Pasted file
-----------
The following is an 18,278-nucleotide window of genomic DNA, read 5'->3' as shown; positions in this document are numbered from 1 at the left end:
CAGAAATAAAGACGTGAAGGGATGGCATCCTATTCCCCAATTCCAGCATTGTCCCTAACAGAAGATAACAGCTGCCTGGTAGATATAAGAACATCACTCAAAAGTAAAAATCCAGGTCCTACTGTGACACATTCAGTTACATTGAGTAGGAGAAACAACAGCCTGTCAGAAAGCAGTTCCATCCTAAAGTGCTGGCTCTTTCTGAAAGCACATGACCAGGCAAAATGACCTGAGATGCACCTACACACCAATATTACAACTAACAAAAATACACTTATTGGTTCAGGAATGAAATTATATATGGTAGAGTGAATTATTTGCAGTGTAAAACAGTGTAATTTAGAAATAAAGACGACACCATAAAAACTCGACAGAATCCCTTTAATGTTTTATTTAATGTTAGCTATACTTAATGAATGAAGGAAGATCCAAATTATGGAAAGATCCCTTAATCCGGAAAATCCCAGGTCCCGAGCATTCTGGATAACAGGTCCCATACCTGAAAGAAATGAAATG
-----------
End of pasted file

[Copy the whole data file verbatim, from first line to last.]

The following is an 18,278-nucleotide window of genomic DNA, read 5'->3' as shown; positions in this document are numbered from 1 at the left end:
CAGAAATAAAGACGTGAAGGGATGGCATCCTATTCCCCAATTCCAGCATTGTCCCTAACAGAAGATAACAGCTGCCTGGTAGATATAAGAACATCACTCAAAAGTAAAAATCCAGGTCCTACTGTGACACATTCAGTTACATTGAGTAGGAGAAACAACAGCCTGTCAGAAAGCAGTTCCATCCTAAAGTGCTGGCTCTTTCTGAAAGCACATGACCAGGCAAAATGACCTGAGATGCACCTACACACCAATATTACAACTAACAAAAATACACTTATTGGTTCAGGAATGAAATTATATATGGTAGAGTGAATTATTTGCAGTGTAAAACAGTGTAATTTAGAAATAAAGACGACACCATAAAAACTCGACAGAATCCCTTTAATGTTTTATTTAATGTTAGCTATACTTAATGAATGAAGGAAGATCCAAATTATGGAAAGATCCCTTAATCCGGAAAATCCCAGGTCCCGAGCATTCTGGATAACAGGTCCCATACCTGAAAGAAATGAAATG